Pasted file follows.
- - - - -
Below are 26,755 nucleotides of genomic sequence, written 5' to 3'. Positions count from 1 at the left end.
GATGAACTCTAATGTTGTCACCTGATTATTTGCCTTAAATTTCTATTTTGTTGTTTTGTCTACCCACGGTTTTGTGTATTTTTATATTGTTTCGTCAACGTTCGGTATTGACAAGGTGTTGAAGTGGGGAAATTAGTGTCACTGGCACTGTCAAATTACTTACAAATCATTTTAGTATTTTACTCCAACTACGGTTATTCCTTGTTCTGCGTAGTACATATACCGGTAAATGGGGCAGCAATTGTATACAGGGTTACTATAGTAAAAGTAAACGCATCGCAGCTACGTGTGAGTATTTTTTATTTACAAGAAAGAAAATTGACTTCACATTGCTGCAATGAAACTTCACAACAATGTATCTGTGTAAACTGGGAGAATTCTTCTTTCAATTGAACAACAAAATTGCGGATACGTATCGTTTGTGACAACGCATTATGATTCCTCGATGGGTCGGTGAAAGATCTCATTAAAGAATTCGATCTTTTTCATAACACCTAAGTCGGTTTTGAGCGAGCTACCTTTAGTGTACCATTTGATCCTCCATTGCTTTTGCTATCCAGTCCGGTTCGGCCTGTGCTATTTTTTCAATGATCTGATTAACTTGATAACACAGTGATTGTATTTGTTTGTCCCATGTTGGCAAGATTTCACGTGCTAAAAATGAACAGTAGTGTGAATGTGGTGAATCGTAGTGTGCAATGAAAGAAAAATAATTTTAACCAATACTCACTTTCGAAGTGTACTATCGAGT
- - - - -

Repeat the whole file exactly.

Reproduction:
Below are 26,755 nucleotides of genomic sequence, written 5' to 3'. Positions count from 1 at the left end.
GATGAACTCTAATGTTGTCACCTGATTATTTGCCTTAAATTTCTATTTTGTTGTTTTGTCTACCCACGGTTTTGTGTATTTTTATATTGTTTCGTCAACGTTCGGTATTGACAAGGTGTTGAAGTGGGGAAATTAGTGTCACTGGCACTGTCAAATTACTTACAAATCATTTTAGTATTTTACTCCAACTACGGTTATTCCTTGTTCTGCGTAGTACATATACCGGTAAATGGGGCAGCAATTGTATACAGGGTTACTATAGTAAAAGTAAACGCATCGCAGCTACGTGTGAGTATTTTTTATTTACAAGAAAGAAAATTGACTTCACATTGCTGCAATGAAACTTCACAACAATGTATCTGTGTAAACTGGGAGAATTCTTCTTTCAATTGAACAACAAAATTGCGGATACGTATCGTTTGTGACAACGCATTATGATTCCTCGATGGGTCGGTGAAAGATCTCATTAAAGAATTCGATCTTTTTCATAACACCTAAGTCGGTTTTGAGCGAGCTACCTTTAGTGTACCATTTGATCCTCCATTGCTTTTGCTATCCAGTCCGGTTCGGCCTGTGCTATTTTTTCAATGATCTGATTAACTTGATAACACAGTGATTGTATTTGTTTGTCCCATGTTGGCAAGATTTCACGTGCTAAAAATGAACAGTAGTGTGAATGTGGTGAATCGTAGTGTGCAATGAAAGAAAAATAATTTTAACCAATACTCACTTTCGAAGTGTACTATCGAGT